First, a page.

Monday, May 18, 2009

South Milwaukee affordable housing complex threatened with elimination, ACLU of WI calls for HUD investigation

*** Update! Check out this article on the lawsuit and the background story featured in the Milwaukee Journal Sentinel on June 28, 2009 ***

On Friday, May 15, three legal assistance programs asked the U.S. Dept. of Housing and Urban Development to investigate the city of South Milwaukee. The complaint to HUD follows a recent federal court decision finding evidence of housing-related discrimination by South Milwaukee.

Since 2003, the American Civil Liberties Union of Wisconsin Foundation, Legal Action of Wisconsin and the Legal Aid Society of Milwaukee have represented diverse families who live in the Lake Bluff Apartments in South Milwaukee. Lake Bluff is home to many of South Milwaukee’s minority residents, and also provides housing for many families with physically disabled members.

For years, South Milwaukee officials tried to prevent the complex from being constructed. Since the 56 units were built in the mid-1990s South Milwaukee has fought to tear this housing down. Tenants are fighting this effort.

“We want to ensure that South Milwaukee doesn’t eliminate diverse, accessible, and affordable housing,” noted ACLU of Wisconsin attorney Karyn Rotker. “Tearing down Lake Bluff will destroy critically needed housing for working families and worsen South Milwaukee’s segregation.” Rotker noted that the last census showed that South Milwaukee’s population was only 1% African-American.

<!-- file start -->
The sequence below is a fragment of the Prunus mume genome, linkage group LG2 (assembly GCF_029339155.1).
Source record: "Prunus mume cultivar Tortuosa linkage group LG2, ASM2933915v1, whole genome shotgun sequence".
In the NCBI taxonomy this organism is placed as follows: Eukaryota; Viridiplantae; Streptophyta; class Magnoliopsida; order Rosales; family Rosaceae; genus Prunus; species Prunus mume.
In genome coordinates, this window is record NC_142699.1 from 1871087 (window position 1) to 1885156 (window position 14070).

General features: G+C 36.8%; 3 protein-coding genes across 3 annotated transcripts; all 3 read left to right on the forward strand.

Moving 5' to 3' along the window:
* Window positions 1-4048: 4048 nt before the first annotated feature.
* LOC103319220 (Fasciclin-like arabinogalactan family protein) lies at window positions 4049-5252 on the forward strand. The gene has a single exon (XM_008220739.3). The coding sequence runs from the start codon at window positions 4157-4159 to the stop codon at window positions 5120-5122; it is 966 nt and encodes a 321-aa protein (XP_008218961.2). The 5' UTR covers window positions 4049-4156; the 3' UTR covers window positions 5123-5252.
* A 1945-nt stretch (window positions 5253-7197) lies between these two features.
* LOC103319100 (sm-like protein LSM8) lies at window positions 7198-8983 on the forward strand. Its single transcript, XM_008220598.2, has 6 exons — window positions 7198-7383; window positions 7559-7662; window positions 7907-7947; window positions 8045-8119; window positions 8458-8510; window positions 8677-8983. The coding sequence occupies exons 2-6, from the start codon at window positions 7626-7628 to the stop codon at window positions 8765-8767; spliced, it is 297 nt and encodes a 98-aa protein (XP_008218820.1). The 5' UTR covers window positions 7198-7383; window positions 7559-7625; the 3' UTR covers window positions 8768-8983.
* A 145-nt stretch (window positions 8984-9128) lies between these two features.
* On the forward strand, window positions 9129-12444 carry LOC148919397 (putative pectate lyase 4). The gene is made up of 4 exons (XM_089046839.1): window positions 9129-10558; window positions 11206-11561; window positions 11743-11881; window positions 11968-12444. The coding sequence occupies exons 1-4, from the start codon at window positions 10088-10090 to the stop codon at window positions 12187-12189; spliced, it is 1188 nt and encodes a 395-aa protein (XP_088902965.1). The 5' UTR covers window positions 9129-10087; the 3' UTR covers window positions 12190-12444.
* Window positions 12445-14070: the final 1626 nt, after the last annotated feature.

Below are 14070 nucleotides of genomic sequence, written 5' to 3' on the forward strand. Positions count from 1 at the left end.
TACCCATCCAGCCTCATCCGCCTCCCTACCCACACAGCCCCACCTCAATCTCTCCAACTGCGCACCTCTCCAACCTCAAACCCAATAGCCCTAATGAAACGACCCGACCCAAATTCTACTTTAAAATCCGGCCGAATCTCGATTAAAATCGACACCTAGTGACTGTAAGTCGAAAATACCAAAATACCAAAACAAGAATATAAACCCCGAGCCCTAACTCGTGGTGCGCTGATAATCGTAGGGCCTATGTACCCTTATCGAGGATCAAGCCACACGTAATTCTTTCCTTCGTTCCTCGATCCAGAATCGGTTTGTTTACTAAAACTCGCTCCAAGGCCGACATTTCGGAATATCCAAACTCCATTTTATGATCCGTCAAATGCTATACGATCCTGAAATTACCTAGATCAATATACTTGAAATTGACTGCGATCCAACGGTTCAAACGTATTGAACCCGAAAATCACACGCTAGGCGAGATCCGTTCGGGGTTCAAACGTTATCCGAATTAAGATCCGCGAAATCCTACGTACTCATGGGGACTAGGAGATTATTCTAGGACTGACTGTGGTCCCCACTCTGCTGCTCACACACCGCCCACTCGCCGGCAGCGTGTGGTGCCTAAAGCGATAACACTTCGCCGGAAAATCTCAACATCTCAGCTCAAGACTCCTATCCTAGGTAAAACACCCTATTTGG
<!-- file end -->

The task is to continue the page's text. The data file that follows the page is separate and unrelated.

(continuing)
Among Lake Bluff’s tenants are a family who had to sell their home in northern Wisconsin and move into Lake Bluff with their four children after a devastating automobile accident left one parent wheelchair-dependent, because they were unable to find other accessible family housing. Tenants also include multi-racial families seeking the diverse neighbors that Lake Bluff provides, and minority families who left Milwaukee’s central city for the relative peace of South Milwaukee - only to have South Milwaukee seek to tear down their home.

At the same time, South Milwaukee continues to seek federal funding, including money from the Community Development Block Grant program. To receive CDBG funding, South Milwaukee has repeatedly signed agreements stating it will “affirmatively further fair housing,” as the law requires.

“Tearing down a housing complex inhabited by disproportionate numbers of persons of color and persons with disabilities - especially without providing replacement housing for those families - reverses South Milwaukee’s minimal progress towards fair housing,” added Legal Action of Wisconsin attorney Mark Silverman, “rather than ‘affirmatively furthering’ fair housing. We want HUD to make sure that South Milwaukee follows its legal obligations.”